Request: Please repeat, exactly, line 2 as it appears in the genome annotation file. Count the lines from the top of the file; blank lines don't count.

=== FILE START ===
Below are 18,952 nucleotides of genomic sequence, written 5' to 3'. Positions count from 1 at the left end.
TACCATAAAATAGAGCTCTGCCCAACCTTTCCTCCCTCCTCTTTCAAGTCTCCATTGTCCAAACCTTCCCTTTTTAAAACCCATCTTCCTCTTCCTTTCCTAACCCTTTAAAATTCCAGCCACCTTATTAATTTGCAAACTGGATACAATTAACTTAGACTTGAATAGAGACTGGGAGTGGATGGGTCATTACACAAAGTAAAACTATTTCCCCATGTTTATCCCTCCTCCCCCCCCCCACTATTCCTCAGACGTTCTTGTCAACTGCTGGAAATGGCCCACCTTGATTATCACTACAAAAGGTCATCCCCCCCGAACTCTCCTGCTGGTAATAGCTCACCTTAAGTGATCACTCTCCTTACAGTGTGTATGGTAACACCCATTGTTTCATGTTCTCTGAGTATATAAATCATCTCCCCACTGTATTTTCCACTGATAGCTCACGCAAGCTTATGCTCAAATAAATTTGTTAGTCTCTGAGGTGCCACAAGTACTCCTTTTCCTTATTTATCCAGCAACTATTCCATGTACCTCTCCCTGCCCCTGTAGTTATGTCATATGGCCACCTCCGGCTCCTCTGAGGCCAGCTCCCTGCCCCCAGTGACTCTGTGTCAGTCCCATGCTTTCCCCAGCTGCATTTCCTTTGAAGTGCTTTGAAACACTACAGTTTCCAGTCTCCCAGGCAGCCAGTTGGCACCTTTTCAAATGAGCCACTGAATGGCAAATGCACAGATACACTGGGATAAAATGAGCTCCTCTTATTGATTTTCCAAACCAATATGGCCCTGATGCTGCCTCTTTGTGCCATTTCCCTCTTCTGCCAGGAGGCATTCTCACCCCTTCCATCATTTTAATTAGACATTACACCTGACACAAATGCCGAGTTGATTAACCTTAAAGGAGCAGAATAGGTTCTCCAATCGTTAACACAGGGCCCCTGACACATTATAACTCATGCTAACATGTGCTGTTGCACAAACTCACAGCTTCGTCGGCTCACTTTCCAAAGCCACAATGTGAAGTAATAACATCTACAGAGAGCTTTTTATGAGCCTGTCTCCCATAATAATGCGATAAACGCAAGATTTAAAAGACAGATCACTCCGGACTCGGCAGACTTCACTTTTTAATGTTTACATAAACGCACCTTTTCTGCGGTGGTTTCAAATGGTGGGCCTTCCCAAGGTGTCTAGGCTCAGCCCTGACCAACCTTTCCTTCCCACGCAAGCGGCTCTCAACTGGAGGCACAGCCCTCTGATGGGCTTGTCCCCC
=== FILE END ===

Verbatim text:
TACCATAAAATAGAGCTCTGCCCAACCTTTCCTCCCTCCTCTTTCAAGTCTCCATTGTCCAAACCTTCCCTTTTTAAAACCCATCTTCCTCTTCCTTTCCTAACCCTTTAAAATTCCAGCCACCTTATTAATTTGCAAACTGGATACAATTAACTTAGACTTGAATAGAGACTGGGAGTGGATGGGTCATTACACAAAGTAAAACTATTTCCCCATGTTTATCCCTCCTCCCCCCCCCCACTATTCCTCAGACGTTCTTGTCAACTGCTGGAAATGGCCCACCTTGATTATCACTACAAAAGGTCATCCCCCCCGAACTCTCCTGCTGGTAATAGCTCACCTTAAGTGATCACTCTCCTTACAGTGTGTATGGTAACACCCATTGTTTCATGTTCTCTGAGTATATAAATCATCTCCCCACTGTATTTTCCACTGATAGCTCACGCAAGCTTATGCTCAAATAAATTTGTTAGTCTCTGAGGTGCCACAAGTACTCCTTTTCCTTATTTATCCAGCAACTATTCCATGTACCTCTCCCTGCCCCTGTAGTTATGTCATATGGCCACCTCCGGCTCCTCTGAGGCCAGCTCCCTGCCCCCAGTGACTCTGTGTCAGTCCCATGCTTTCCCCAGCTGCATTTCCTTTGAAGTGCTTTGAAACACTACAGTTTCCAGTCTCCCAGGCAGCCAGTTGGCACCTTTTCAAATGAGCCACTGAATGGCAAATGCACAGATACACTGGGATAAAATGAGCTCCTCTTATTGATTTTCCAAACCAATATGGCCCTGATGCTGCCTCTTTGTGCCATTTCCCTCTTCTGCCAGGAGGCATTCTCACCCCTTCCATCATTTTAATTAGACATTACACCTGACACAAATGCCGAGTTGATTAACCTTAAAGGAGCAGAATAGGTTCTCCAATCGTTAACACAGGGCCCCTGACACATTATAACTCATGCTAACATGTGCTGTTGCACAAACTCACAGCTTCGTCGGCTCACTTTCCAAAGCCACAATGTGAAGTAATAACATCTACAGAGAGCTTTTTATGAGCCTGTCTCCCATAATAATGCGATAAACGCAAGATTTAAAAGACAGATCACTCCGGACTCGGCAGACTTCACTTTTTAATGTTTACATAAACGCACCTTTTCTGCGGTGGTTTCAAATGGTGGGCCTTCCCAAGGTGTCTAGGCTCAGCCCTGACCAACCTTTCCTTCCCACGCAAGCGGCTCTCAACTGGAGGCACAGCCCTCTGATGGGCTTGTCCCCC